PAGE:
Kaufman v. Court of Appeal

Decision Date19 July 1982
Citation647 P.2d 1081,184 Cal.Rptr. 302,31 Cal.3d 933
Parties, 647 P.2d 1081 Marcus M. KAUFMAN, as Associate Justice, etc., Petitioner, v. The COURT OF APPEAL, FOURTH APPELLATE DISTRICT, Respondent; AGRICULTURAL LABOR RELATIONS BOARD et al., Real Parties in Interest. L.A. 31421.
CourtCalifornia Supreme Court

Ronald A. Zumbrun, John H. Findley and Joseph E. Maloney, Sacramento, for petitioner.

No appearance for the respondent.

Manuel M. Medeiros, Nancy Smith, Daniel G. Stone, Dianna Lyons, Sacramento, Francis E. Fernandez, Carmen S. Flores, Daniel A. Garcia, Marco E. Lopez, Carlos M. Alcala, Federico G. Chavez and Ellen J. Eggers, Keene for real parties in interest.


The petitioner is Marcus Kaufman, Associate Justice of Division Two in the Fourth District of the California Courts of Appeal. He requests that we nullify three orders dated April 6, 1981 (filed on April 13) that purportedly were issued on behalf of Division Two and were signed by his assigned colleague, retired Supreme Court Associate Justice Louis Burke. The orders concern nine proceedings pending in that court wherein the Agricultural Labor Relations Board (ALRB) is a party respondent.

Each of the three orders commands that Justice Kaufman "not sit or act in the above-entitled [Court of Appeal] proceedings." Why? Because "[i]t has been made to appear probable that, by reasons of bias and prejudice ..., a fair and impartial hearing cannot be had before him and, therefore, the Disqualification of Associate Justice Marcus M. Kaufman is sustained and allowed ...." Two of the declarations seeking disqualification had been filed by the ALRB assistant chief of litigation; the third, by counsel for the United Farm Workers of America (UFW).

Justice Burke made no statement of findings or reasons other than that quoted in the preceding paragraph. He cited no precedents; the only statutes mentioned are Code of Civil Procedure sections 170, subdivision 5, 473, and 576. He noted that he had been "assigned to the above-entitled Court [Division Two] as a Justice thereof by Order of the Honorable Rose Elizabeth Bird, Chief Justice of California and Chairperson of the Judicial Council, to hear and determine the issue of disqualification ...."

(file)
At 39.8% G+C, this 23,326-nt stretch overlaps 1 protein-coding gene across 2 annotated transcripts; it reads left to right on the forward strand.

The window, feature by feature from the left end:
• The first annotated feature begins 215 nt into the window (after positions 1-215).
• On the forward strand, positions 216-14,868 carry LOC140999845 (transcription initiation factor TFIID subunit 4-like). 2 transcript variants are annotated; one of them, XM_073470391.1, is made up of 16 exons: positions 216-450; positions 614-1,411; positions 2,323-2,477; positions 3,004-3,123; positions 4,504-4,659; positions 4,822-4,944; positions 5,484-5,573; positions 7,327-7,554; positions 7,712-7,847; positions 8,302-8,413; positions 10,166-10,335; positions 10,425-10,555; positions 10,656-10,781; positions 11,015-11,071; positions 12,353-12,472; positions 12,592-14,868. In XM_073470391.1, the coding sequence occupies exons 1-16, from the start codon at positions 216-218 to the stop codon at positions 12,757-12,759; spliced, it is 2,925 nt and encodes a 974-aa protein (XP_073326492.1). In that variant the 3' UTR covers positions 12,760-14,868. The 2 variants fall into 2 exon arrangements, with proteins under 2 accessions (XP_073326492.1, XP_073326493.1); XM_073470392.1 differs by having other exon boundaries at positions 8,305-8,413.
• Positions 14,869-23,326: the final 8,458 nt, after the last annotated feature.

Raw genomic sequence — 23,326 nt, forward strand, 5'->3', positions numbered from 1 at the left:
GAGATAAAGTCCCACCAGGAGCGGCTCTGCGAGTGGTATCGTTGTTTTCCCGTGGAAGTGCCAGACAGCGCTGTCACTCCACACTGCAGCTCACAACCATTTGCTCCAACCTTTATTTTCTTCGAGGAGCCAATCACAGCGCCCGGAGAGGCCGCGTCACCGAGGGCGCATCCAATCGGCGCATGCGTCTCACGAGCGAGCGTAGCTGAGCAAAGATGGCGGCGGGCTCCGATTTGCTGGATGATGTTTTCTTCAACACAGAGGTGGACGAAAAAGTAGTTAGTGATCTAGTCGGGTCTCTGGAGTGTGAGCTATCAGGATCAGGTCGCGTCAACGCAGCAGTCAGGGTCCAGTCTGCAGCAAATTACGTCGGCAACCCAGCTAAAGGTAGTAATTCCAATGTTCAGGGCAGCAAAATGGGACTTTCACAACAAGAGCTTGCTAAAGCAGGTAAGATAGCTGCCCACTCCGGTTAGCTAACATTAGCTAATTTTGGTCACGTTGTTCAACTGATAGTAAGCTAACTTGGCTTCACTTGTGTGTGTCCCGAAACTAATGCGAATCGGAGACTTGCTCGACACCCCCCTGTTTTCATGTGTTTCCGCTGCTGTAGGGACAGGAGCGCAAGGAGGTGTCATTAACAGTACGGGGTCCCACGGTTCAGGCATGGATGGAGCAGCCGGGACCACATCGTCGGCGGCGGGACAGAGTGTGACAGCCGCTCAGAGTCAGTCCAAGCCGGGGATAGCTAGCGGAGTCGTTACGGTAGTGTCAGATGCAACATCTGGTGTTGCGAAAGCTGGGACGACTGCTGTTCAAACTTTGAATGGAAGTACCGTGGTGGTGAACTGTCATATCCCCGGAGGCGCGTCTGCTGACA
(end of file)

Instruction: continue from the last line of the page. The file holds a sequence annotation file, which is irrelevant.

A. Code of Civil Procedure section 170.

On January 22 and February 9, 1981, the Clerk of the Fourth District Court of Appeal in letters addressed to the Chairperson of the Judicial Council requested "that a judge be appointed to hear and determine the question of disqualification pursuant to the fifth paragraph under Sub. 5 of C.C.P. 170 at a time and place so designated by the appointed judge." On March 18 he received a response from the Judicial Council's judicial assignments supervisor wherein he was advised as follows: "Your letters of January 22, 1981 and February 9, 1981, requesting the assignment of a judge to act upon the motions to disqualify Justice Marcus M. Kaufman in the above-entitled actions were referred to the Administrative Director of the Courts and Secretary to the Judicial Council, Ralph J. Gampell. As you know, Mr. Gampell wrote to Justice Kaufman and to all parties in these matters. [p] After reviewing the responses, Mr. Gampell has asked the Chief Justice to assign a judge to determine the disqualification issue. [p] The Honorable Louis H. Burke, retired Associate Justice of the Supreme Court, has been assigned to the Court of Appeal, Fourth Appellate District, Division Two from March 11, 1981 to April 11, 1981, to assist with these matters. The original of the assignment is enclosed."

That assignment by the Chief Justice and Judicial Council Chairperson reads: "THE HONORABLE LOUIS H. BURKE, retired Associate Justice of the Supreme Court of California, is hereby assigned to assist the Court of Appeal, Fourth Appellate District, Division Two as a Justice thereof, from March 11, 1981 to April 11, 1981, and until he has completed and disposed of all causes and matters submitted to him, and all petitions for rehearing arising out of such causes and matters."

The clerk's request and the chairperson's response appear to be attempts to comply with these words of Code of Civil Procedure section 170: "[T]he question of the judge's disqualification shall be heard and determined by some other judge agreed upon by the parties who shall have appeared in the action or proceeding, or, in the event of their failing to agree, by a judge assigned to act by the Chairman of the Judicial Council, and, if the parties fail to agree upon a judge to determine the question of the disqualification, within five days after the expiration of the time allowed herein for the judge to answer, it shall be the duty of the clerk then to notify the Chairman of the Judicial Council of that fact; and it shall be the duty of the Chairman of the Judicial Council forthwith, upon receipt of notice from the clerk, to assign some other judge, not disqualified, to hear and determine the question." 1